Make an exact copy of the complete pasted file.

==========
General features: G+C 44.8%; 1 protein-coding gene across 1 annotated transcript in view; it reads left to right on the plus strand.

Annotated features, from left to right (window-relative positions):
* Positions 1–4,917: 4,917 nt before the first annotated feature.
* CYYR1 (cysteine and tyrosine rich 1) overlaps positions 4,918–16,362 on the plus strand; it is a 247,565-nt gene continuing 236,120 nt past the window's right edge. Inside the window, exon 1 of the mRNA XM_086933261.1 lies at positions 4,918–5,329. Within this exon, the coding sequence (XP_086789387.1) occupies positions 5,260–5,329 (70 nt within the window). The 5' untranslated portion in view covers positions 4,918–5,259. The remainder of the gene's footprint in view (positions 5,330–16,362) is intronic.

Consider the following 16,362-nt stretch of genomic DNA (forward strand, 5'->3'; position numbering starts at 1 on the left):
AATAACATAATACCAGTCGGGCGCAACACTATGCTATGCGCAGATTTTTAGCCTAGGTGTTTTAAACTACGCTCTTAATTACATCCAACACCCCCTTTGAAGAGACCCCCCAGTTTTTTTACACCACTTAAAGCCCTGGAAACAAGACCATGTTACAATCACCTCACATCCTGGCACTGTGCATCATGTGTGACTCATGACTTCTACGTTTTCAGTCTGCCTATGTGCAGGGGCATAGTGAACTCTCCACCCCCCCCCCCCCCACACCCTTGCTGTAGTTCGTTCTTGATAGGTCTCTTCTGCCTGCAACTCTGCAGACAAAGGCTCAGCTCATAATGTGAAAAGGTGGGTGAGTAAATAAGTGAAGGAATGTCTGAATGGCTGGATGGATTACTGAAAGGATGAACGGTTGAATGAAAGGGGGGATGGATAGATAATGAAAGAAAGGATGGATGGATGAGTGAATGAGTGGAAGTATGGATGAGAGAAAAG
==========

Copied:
General features: G+C 44.8%; 1 protein-coding gene across 1 annotated transcript in view; it reads left to right on the plus strand.

Annotated features, from left to right (window-relative positions):
* Positions 1–4,917: 4,917 nt before the first annotated feature.
* CYYR1 (cysteine and tyrosine rich 1) overlaps positions 4,918–16,362 on the plus strand; it is a 247,565-nt gene continuing 236,120 nt past the window's right edge. Inside the window, exon 1 of the mRNA XM_086933261.1 lies at positions 4,918–5,329. Within this exon, the coding sequence (XP_086789387.1) occupies positions 5,260–5,329 (70 nt within the window). The 5' untranslated portion in view covers positions 4,918–5,259. The remainder of the gene's footprint in view (positions 5,330–16,362) is intronic.

Consider the following 16,362-nt stretch of genomic DNA (forward strand, 5'->3'; position numbering starts at 1 on the left):
AATAACATAATACCAGTCGGGCGCAACACTATGCTATGCGCAGATTTTTAGCCTAGGTGTTTTAAACTACGCTCTTAATTACATCCAACACCCCCTTTGAAGAGACCCCCCAGTTTTTTTACACCACTTAAAGCCCTGGAAACAAGACCATGTTACAATCACCTCACATCCTGGCACTGTGCATCATGTGTGACTCATGACTTCTACGTTTTCAGTCTGCCTATGTGCAGGGGCATAGTGAACTCTCCACCCCCCCCCCCCCCACACCCTTGCTGTAGTTCGTTCTTGATAGGTCTCTTCTGCCTGCAACTCTGCAGACAAAGGCTCAGCTCATAATGTGAAAAGGTGGGTGAGTAAATAAGTGAAGGAATGTCTGAATGGCTGGATGGATTACTGAAAGGATGAACGGTTGAATGAAAGGGGGGATGGATAGATAATGAAAGAAAGGATGGATGGATGAGTGAATGAGTGGAAGTATGGATGAGAGAAAAG